1-54 Art Fair Founder Touria El Glaoui Provides a Platform for an Entire Continent

Touria El Glaoui
Courtesy of Touria El Glaoui.

Touria El Glaoui founded 1-54 Contemporary African Art Fair in 2013. Its first edition, which took place in London, filled a gap in the contemporary art fair circuit for galleries to present African artists and artists of the diaspora. Most participating exhibitors have spaces in Africa, a continent vastly underrepresented on the market. As 1-54 has grown to host fairs in New York and Marrakech, has expanded the platform and widened the audience and reach of African galleries and artists.

Whitewall spoke with El Glaoui about the evolution of 1-54, a growing patronage, and the fair’s upcoming editions in Marrakech (February 23–24), New York (May 3–5) and London (October 3–6).

WHITEWALL: 1-54 has become the leading international art fair for contemporary art from Africa and its diaspora. How would you say the fair has impacted the market for contemporary African art?

TOURIA EL GLAOUI: The market for contemporary art from Africa and its diaspora has grown considerably since the fair began, but this has been a result of multiple factors, the fair only being one of them. We have contributed by providing a platform for international visibility, which has in turn given artists and galleries the opportunity to meet collectors, curators, and other artists. We’re now seeing artists and galleries from Africa and the diaspora being increasingly recognized and shown by art fairs based in Europe and the U.S., artists who were initially shown at 1-54.

1-54 Contemporary African Art Fair
© Katrina Sorrentino.

WW: The fair now has editions in London, New York, and Marrakech. How would you compare each market?

TEG: The markets in New York and London are very established and, as both editions coincide with Frieze, provide an even larger international collector community. But these established markets do not encourage the involvement of anyone outside of the typical art buyer profile. We hope that we disrupt this and encourage buyers and visitors from all backgrounds, even if not to buy, but to engage with the arts.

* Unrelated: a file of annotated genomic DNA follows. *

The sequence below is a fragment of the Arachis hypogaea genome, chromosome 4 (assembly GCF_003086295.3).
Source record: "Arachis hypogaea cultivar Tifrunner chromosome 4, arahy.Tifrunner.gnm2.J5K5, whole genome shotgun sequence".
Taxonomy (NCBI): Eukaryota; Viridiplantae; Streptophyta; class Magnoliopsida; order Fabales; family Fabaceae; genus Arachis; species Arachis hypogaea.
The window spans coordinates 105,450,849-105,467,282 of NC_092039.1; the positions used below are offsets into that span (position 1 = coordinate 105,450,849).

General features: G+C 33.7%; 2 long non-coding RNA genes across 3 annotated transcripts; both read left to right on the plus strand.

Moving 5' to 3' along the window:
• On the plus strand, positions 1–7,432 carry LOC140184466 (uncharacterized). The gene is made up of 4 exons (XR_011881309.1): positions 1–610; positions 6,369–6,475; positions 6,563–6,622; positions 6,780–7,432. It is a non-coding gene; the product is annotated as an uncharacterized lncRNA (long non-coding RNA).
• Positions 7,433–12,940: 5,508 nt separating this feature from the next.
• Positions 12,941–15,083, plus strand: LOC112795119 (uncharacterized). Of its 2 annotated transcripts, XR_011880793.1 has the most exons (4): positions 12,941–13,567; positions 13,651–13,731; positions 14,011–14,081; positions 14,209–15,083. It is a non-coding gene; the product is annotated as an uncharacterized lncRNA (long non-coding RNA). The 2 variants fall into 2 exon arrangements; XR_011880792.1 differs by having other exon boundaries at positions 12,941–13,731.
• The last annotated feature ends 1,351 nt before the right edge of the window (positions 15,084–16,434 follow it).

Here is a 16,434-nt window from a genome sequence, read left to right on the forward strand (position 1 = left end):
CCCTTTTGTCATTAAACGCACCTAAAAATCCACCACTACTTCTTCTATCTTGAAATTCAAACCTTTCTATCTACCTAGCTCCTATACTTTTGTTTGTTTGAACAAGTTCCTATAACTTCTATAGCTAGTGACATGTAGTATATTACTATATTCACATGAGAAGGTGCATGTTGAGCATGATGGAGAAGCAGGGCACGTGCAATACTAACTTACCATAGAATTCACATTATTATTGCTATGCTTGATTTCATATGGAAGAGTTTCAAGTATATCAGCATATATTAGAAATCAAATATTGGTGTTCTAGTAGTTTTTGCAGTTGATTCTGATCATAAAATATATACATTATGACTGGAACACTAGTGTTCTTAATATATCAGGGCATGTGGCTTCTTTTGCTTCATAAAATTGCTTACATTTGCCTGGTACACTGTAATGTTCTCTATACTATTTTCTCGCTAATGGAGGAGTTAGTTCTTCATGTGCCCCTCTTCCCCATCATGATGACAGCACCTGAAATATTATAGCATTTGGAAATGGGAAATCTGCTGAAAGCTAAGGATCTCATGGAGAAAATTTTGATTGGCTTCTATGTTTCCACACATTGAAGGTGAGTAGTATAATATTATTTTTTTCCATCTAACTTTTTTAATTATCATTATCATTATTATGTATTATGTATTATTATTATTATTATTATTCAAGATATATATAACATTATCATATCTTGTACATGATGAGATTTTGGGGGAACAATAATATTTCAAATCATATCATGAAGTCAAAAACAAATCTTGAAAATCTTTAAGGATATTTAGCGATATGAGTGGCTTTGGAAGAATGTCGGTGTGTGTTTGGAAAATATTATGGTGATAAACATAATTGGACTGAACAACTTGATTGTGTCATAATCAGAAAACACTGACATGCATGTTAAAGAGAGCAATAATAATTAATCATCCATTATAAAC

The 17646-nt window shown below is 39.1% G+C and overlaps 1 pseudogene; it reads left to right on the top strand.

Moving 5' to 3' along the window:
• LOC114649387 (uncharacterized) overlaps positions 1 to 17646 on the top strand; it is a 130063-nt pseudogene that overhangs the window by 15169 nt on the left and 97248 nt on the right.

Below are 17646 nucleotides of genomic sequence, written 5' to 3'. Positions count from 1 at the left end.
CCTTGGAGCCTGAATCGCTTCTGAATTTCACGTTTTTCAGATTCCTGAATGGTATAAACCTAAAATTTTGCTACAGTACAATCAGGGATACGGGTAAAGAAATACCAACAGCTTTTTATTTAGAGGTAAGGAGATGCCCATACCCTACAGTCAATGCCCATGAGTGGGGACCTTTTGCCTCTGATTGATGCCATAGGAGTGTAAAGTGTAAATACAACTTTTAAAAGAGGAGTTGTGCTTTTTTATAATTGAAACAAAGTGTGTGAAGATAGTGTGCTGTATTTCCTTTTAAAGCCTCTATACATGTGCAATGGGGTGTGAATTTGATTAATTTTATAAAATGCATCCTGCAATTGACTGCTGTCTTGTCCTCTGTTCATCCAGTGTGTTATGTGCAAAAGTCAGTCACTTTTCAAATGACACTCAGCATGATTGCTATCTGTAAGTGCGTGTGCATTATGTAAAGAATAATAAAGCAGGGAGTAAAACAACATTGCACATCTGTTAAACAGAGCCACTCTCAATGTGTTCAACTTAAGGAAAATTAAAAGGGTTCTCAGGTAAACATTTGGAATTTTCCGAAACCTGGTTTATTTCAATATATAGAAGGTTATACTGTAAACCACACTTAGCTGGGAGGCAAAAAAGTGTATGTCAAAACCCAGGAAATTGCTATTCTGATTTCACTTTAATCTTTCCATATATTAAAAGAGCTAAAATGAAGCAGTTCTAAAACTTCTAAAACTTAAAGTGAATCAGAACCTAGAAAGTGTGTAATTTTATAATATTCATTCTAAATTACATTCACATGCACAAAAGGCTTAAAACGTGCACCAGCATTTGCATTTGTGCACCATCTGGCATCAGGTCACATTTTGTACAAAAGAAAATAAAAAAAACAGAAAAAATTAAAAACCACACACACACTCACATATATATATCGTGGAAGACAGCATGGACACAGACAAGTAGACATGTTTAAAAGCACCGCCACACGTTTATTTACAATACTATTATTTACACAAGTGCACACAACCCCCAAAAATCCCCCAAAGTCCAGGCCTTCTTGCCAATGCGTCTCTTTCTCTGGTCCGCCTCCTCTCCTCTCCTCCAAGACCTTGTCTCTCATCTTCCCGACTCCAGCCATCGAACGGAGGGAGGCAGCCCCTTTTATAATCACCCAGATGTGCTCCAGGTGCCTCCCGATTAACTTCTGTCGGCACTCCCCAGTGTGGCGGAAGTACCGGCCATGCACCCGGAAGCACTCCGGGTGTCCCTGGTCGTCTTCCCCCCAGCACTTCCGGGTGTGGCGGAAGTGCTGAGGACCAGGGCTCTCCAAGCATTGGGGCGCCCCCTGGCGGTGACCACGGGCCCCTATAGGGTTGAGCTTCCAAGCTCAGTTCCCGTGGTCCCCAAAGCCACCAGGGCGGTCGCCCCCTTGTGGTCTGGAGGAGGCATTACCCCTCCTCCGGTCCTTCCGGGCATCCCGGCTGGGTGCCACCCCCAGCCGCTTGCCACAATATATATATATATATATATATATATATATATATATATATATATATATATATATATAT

Morocco has a smaller established collector base, and it is predominantly French-speaking, but I find it is more inclusive of buyers from all backgrounds. As it is on the African continent itself, it is a place for intercontinental exchange and market growth.

WW: What are your hopes for the impact showing at a fair like 1-54 can have on an emerging artist’s career?

TEG: We aim to be a space for stable growth and opportunity for artists from Africa and the diaspora. International visibility provides access to more collectors. But I hope we are also a space artists feel welcomed into and can converse within. Growth should not be solely marked by the works sold, but also a development of the potential collaborations and projects to work on once the fair is over. International residencies and collaborations can provide a chance for an artist to explore avenues in their practice they have not considered or been able to realize.

One of the most interesting characteristics of our audience of collectors is the wide age range. The market for contemporary art from Africa is growing, and prices are reflecting this, but some prices are still low enough to encourage younger collectors to engage with the market. I hope there will always be a sustainable avenue into for younger collectors to engage with the market.

1-54 Contemporary African Art Fair
© Katrina Sorrentino.

WW: You must travel a good amount for 1-54. Where is somewhere you’ve been recently that you’re excited to return to and see more from?

TEG: I do travel a lot, but this year I have really been focusing on Morocco. I am keen to continue to collaborate with institutions across Marrakech for our edition there, so it is important to me to engage and support the cultural scene throughout the year. The scene in Marrakech is growing in so many exciting directions, so I am always looking forward to going back.

WW: 1-54 is coming up soon in Marrakech, as well as New York in the spring and London in the fall of 2019. Would you say you have a focus or goal for 1-54 in the new year?

TEG: As ever, we’re hoping that we continue establishing ourselves in order to offer greater visibility and wider opportunities for our galleries and artists at all three editions. Alongside this, we’re focusing on encouraging south-south exchange and collaboration that will strengthen existing markets on the continent.

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